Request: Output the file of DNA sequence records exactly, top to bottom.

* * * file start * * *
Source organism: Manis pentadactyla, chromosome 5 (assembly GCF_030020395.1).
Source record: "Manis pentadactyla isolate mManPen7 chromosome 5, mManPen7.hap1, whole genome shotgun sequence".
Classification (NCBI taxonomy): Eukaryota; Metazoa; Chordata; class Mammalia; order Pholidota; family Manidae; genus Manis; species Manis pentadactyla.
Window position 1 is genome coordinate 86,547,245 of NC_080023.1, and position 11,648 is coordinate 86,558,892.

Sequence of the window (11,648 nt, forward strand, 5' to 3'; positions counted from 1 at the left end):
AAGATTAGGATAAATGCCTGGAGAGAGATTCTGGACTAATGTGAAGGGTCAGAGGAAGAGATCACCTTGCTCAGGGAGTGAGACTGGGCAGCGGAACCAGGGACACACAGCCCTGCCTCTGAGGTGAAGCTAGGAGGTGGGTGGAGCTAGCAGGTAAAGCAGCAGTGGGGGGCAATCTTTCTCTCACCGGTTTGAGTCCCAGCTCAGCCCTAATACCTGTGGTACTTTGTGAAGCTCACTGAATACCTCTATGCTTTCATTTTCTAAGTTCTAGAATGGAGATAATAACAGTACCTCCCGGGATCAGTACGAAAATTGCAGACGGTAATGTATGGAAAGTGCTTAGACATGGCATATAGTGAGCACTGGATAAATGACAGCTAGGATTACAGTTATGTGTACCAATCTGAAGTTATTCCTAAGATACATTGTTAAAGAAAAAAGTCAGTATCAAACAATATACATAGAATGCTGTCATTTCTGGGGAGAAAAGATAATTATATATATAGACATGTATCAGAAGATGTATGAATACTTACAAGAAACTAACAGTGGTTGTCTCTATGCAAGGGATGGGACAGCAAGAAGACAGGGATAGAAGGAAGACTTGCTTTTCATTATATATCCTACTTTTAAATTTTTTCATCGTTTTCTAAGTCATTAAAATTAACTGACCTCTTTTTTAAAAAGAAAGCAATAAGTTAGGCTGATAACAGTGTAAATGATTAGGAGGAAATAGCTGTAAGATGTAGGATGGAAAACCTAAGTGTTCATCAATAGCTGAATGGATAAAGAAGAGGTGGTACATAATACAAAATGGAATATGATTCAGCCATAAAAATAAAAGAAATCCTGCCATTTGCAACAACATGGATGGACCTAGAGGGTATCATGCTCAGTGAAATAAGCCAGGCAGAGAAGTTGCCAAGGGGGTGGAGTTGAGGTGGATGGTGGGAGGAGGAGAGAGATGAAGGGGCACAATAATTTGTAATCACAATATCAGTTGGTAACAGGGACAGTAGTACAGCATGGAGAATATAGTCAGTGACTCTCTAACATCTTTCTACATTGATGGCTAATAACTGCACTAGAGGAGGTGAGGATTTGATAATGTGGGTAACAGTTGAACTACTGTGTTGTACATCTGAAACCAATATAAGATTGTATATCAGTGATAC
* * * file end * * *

Source organism: Manis pentadactyla, chromosome 5 (assembly GCF_030020395.1).
Source record: "Manis pentadactyla isolate mManPen7 chromosome 5, mManPen7.hap1, whole genome shotgun sequence".
Classification (NCBI taxonomy): Eukaryota; Metazoa; Chordata; class Mammalia; order Pholidota; family Manidae; genus Manis; species Manis pentadactyla.
Window position 1 is genome coordinate 86,547,245 of NC_080023.1, and position 11,648 is coordinate 86,558,892.

Sequence of the window (11,648 nt, forward strand, 5' to 3'; positions counted from 1 at the left end):
AAGATTAGGATAAATGCCTGGAGAGAGATTCTGGACTAATGTGAAGGGTCAGAGGAAGAGATCACCTTGCTCAGGGAGTGAGACTGGGCAGCGGAACCAGGGACACACAGCCCTGCCTCTGAGGTGAAGCTAGGAGGTGGGTGGAGCTAGCAGGTAAAGCAGCAGTGGGGGGCAATCTTTCTCTCACCGGTTTGAGTCCCAGCTCAGCCCTAATACCTGTGGTACTTTGTGAAGCTCACTGAATACCTCTATGCTTTCATTTTCTAAGTTCTAGAATGGAGATAATAACAGTACCTCCCGGGATCAGTACGAAAATTGCAGACGGTAATGTATGGAAAGTGCTTAGACATGGCATATAGTGAGCACTGGATAAATGACAGCTAGGATTACAGTTATGTGTACCAATCTGAAGTTATTCCTAAGATACATTGTTAAAGAAAAAAGTCAGTATCAAACAATATACATAGAATGCTGTCATTTCTGGGGAGAAAAGATAATTATATATATAGACATGTATCAGAAGATGTATGAATACTTACAAGAAACTAACAGTGGTTGTCTCTATGCAAGGGATGGGACAGCAAGAAGACAGGGATAGAAGGAAGACTTGCTTTTCATTATATATCCTACTTTTAAATTTTTTCATCGTTTTCTAAGTCATTAAAATTAACTGACCTCTTTTTTAAAAAGAAAGCAATAAGTTAGGCTGATAACAGTGTAAATGATTAGGAGGAAATAGCTGTAAGATGTAGGATGGAAAACCTAAGTGTTCATCAATAGCTGAATGGATAAAGAAGAGGTGGTACATAATACAAAATGGAATATGATTCAGCCATAAAAATAAAAGAAATCCTGCCATTTGCAACAACATGGATGGACCTAGAGGGTATCATGCTCAGTGAAATAAGCCAGGCAGAGAAGTTGCCAAGGGGGTGGAGTTGAGGTGGATGGTGGGAGGAGGAGAGAGATGAAGGGGCACAATAATTTGTAATCACAATATCAGTTGGTAACAGGGACAGTAGTACAGCATGGAGAATATAGTCAGTGACTCTCTAACATCTTTCTACATTGATGGCTAATAACTGCACTAGAGGAGGTGAGGATTTGATAATGTGGGTAACAGTTGAACTACTGTGTTGTACATCTGAAACCAATATAAGATTGTATATCAGTGATAC